Stripe Atlas

A new way to start an internet business anywhere

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Bala S. — www.angelhunt.in
With Stripe Atlas, entrepreneurs can easily incorporate a U.S. company, set up a U.S. bank account, and start accepting payments with Stripe.
Christien — Managing Partner of SellPersonal.com
@leanux_bala this is strong!
Pulkit Agrawal — Building Better Onboarding @trychameleon
@leanux_bala this is awesome - i know so many companies in the UK that wonder whether incorporating in the US will help them raise capital so this seems like this will help spur the startup industry in other places and help even out all the venture density from the US to other parts of the world! great going Stripe!
Ross Currie — Founder, CrowdLoot
@leanux_bala This is pretty awesome. I run my company from Australia and as modern as our banking system is, there are some real challenges in being an AU company targeting US customers and suppliers:
- With this, I will no longer need to convert $US sales into $AU for my bank account before I put it back into $US to pay my suppliers
- With this, I won't get charged the extra 1.25% when a purchase is made using a non-Australian card (ie, 90% of my customers) - (Edit: Looks like I'll still be paying 2.9% + 30c per transaction. This is odd, as with Stripe AU it's 1.75% + 30c for domestic cards)
- With this, I could potentially run my next Kickstarter in USD rather than AUD (which is a real problem with our currency disparity)

These three things make a huge difference to my business. I've looked at registering a US entity before, but there's no turnkey way to do it.. until now.
Ahmad Awais — Full Stack WordPress Dev & UI/UX Guy!
@leanux_bala I cannot tell you how stocked I am, after reading about Stripe Atlas. It just might be the solution to every f***ing payment problem my team have been dealing with for past five years (being in a 3rd world country).

We are huge fans of Stripe! It's integration the user experience and overall simplicity.
Kamil — Growth Entrepreneur. Was @Hootsuitelabs
@leanux_bala Game changer
Ross Blankenship — AngelKings.com, CEO and Partner
@leanux_bala Tons of potential here for @stripe's growth and impact on entrepreneurs + startups worldwide.

We're looking forward to adding Atlas to our portfolio companies... and our own products too.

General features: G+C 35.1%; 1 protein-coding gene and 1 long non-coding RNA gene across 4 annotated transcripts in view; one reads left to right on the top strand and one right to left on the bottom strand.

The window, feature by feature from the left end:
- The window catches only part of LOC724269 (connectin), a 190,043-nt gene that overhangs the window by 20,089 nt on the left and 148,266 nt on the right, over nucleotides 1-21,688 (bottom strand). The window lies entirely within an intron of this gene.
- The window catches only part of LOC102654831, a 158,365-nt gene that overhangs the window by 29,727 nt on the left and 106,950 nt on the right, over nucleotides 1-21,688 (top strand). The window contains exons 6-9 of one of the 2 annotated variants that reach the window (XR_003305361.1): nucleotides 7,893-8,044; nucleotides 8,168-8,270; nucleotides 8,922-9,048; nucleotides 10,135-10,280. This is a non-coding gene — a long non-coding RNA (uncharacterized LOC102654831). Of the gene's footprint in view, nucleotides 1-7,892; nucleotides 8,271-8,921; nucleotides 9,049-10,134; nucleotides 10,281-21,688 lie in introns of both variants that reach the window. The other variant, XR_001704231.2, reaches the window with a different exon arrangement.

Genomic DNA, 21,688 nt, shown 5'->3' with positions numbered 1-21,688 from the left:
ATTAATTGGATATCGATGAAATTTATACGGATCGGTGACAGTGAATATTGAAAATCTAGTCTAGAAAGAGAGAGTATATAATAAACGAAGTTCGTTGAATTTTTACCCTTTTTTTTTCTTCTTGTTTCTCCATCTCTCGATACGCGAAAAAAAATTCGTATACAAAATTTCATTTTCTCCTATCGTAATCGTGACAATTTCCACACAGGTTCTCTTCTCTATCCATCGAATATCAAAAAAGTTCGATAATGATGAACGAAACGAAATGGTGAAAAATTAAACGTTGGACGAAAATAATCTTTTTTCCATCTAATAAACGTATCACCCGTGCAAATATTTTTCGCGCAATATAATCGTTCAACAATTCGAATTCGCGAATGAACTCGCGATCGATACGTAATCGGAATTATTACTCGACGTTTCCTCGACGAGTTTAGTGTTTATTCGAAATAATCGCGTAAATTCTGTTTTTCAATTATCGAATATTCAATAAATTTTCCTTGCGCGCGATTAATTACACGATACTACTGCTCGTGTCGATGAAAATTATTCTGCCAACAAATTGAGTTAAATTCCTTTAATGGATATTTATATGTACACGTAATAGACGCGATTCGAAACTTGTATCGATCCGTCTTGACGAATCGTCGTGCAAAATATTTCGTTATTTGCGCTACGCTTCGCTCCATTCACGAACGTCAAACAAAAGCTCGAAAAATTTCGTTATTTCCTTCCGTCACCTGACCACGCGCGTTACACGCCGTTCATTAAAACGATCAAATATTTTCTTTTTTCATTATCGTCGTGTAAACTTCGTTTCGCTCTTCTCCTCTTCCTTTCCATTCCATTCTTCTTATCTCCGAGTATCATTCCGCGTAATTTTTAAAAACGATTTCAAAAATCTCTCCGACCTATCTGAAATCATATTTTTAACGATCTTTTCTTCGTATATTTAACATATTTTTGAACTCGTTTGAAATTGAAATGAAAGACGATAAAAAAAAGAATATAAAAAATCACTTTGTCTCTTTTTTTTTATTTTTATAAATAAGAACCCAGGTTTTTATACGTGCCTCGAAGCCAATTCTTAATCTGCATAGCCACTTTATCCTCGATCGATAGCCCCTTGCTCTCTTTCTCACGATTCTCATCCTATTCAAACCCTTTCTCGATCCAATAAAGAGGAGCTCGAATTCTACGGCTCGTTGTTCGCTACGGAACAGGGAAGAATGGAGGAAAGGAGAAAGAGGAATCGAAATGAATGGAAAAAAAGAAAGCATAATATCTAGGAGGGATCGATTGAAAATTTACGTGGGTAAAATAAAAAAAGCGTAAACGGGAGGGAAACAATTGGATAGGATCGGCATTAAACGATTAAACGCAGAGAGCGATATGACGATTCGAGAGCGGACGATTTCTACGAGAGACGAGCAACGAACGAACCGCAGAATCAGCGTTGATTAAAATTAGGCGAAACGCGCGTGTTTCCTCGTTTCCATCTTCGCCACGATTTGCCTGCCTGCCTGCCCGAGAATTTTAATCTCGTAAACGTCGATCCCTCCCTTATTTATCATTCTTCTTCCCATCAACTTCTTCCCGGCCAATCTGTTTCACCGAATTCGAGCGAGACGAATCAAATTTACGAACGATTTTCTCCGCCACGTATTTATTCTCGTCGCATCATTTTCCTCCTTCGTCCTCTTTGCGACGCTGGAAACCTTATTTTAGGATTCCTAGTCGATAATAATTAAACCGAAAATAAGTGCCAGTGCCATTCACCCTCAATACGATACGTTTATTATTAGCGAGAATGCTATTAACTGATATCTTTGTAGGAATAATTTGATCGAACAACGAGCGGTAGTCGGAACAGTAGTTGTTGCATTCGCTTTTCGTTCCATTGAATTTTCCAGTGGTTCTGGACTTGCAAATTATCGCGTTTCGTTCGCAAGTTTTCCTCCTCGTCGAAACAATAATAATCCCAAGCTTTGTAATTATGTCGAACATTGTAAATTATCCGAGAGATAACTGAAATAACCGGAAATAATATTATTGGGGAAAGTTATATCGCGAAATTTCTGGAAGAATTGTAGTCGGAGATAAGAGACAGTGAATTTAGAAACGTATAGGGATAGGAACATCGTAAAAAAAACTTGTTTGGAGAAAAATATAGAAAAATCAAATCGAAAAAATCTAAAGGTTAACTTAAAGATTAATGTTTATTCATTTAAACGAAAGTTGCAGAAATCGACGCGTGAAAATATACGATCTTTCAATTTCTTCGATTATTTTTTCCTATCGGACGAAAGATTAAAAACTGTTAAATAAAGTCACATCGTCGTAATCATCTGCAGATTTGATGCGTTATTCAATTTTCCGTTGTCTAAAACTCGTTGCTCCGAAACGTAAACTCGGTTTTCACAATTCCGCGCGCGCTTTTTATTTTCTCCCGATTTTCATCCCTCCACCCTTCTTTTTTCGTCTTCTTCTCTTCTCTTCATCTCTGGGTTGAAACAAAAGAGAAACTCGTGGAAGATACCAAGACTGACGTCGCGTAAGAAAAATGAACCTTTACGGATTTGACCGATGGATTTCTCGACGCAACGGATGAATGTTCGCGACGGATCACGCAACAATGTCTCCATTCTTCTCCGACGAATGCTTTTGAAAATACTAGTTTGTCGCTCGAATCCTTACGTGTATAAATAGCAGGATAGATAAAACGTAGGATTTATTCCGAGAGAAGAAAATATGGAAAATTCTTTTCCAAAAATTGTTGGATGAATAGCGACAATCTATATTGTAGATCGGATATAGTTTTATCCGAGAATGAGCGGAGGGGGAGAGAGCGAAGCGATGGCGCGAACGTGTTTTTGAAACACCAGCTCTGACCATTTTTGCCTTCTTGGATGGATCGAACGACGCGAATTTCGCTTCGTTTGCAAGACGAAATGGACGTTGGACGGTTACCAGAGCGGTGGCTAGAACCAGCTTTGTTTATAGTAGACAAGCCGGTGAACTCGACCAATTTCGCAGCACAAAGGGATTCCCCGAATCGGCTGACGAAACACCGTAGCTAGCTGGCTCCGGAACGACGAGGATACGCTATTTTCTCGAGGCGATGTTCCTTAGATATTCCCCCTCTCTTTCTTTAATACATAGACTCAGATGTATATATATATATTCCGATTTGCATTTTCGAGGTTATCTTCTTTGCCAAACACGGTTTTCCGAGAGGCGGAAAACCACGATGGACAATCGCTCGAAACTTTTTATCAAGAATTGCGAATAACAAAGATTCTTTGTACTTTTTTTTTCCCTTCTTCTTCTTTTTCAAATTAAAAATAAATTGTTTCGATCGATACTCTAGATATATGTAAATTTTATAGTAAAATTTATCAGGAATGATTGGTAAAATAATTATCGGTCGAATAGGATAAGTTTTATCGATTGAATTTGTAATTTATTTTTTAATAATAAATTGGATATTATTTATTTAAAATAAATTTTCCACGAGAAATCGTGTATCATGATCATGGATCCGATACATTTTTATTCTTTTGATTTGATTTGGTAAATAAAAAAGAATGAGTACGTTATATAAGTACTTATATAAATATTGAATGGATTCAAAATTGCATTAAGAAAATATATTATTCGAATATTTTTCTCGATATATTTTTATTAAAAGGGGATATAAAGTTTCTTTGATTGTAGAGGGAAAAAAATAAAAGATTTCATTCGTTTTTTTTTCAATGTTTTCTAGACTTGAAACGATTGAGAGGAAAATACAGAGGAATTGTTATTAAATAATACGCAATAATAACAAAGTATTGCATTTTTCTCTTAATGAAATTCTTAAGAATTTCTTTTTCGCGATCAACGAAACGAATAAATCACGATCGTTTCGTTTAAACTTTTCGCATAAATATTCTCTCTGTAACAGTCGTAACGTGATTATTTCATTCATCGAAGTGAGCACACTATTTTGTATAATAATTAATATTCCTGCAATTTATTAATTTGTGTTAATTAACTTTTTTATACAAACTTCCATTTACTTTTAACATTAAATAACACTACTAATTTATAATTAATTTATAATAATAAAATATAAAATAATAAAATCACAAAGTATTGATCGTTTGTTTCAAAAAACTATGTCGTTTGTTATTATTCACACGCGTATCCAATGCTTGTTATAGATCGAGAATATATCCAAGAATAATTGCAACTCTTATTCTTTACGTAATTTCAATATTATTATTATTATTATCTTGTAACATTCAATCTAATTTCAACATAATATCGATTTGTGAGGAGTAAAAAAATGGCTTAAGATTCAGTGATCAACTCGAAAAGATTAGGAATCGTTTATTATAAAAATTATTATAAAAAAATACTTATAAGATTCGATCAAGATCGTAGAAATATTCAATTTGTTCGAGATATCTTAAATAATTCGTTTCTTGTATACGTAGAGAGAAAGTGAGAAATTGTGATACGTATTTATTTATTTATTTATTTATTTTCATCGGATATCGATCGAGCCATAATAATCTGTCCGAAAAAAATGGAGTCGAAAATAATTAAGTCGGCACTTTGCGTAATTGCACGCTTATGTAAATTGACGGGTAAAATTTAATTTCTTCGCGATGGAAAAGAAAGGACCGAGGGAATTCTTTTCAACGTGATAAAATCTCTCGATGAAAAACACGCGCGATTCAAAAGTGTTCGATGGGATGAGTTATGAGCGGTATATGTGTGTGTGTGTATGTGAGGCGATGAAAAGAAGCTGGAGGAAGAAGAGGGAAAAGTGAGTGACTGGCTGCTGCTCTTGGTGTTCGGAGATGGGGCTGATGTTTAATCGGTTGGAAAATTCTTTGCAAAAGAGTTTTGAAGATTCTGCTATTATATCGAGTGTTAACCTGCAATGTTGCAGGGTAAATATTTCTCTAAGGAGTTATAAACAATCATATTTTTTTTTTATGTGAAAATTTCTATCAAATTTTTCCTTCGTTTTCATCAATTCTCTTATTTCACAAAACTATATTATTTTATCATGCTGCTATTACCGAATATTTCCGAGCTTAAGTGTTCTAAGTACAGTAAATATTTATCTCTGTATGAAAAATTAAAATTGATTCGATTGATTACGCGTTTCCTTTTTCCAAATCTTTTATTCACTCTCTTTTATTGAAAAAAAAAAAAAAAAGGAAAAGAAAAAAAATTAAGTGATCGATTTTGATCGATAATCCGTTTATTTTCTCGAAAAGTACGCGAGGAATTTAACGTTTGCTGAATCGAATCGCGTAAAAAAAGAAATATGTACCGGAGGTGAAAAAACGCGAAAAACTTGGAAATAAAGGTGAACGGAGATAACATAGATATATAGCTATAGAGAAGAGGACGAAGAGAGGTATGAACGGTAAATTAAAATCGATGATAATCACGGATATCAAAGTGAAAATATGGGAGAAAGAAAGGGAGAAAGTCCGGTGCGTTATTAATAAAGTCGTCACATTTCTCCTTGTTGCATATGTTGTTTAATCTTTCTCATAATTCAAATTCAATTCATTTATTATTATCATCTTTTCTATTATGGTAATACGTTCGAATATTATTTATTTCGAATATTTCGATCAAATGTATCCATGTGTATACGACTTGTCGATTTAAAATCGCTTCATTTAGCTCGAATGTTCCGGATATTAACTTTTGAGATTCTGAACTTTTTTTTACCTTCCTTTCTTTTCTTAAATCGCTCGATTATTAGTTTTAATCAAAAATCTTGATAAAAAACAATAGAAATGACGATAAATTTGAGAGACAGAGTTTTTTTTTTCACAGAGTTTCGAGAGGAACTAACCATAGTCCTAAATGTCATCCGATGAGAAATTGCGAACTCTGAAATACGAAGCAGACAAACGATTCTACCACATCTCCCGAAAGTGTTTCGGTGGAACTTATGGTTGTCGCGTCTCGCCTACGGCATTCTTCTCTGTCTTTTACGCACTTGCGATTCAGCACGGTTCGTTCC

Keep up the great work @BestOfLuk and Stripe growth team!

Ross D. Blankenship
Angel Investor & Builder | http://angelkings.com
Charles Jo — Creator, Startup Study Group (SSG)
@leanux_bala very interesting for global startups at SSG.
Ricard Panadès Nadal — Web & Graphic designer.
This looks awsome, but i have a question: I'm from Spain (terrible place for entrepreneurs, lot of taxes only for accept payments, make invoices etc), if I use Stripe Atlas, is this tax evasion? Thanks!
M
Michael Schade — Stripe
@ricardpanades Nope, you'll still need to pay taxes locally wherever applicable. I don't have much advice on the specifics for Spain, but we partnered with PwC who can assist from a U.S. perspective and introduce you to the cross-border tax considerations when setting up with Atlas. This should help make sure you stay compliant with local laws.
Ricard Panadès Nadal — Web & Graphic designer.
@sch Thanks!
Borja Rojano — Founder at TapeWrite
@ricardpanades I am from Spain too. No it is not.
Thomas K. Running — Nomad, Teleport
@ricardpanades While using Stripe Atlas to incorporate in the US isn't tax evasion, the company would still need to report to the tax authorities in Spain (and the US) and pay tax there. Failing to do so would be tax evasion.

While I understand this can be very useful to process payments, you need to understand the Pandora's box of international tax complexities you are opening by running a US incorporated entity from Spain (or any other country). After all, Stripe is already available in Spain, so why bother. You will not pay less tax (you might even pay more), but instead increase your cost of tax compliance by an order of magnitude. Not to mention all the extra work.

I'm not saying Atlas isn't suitable for anyone. For high-growth, VC-funded startups, having a US presence might make sense (investors like investing in Delaware C-corps). The same for someone from a third world country lacking access to decent payment processing, etc. But in the latter case it might be better to look at other jurisdictions than the US, for example Estonia.

But most small to decent-sized businesses in reasonably developed countries should think at least twice (i.e. talk it over with a qualified international tax professional in your home country) before signing up for Atlas or otherwise incorporating in the US. If you think your own tax code is bad/complex/insane, you haven't seen the US one.
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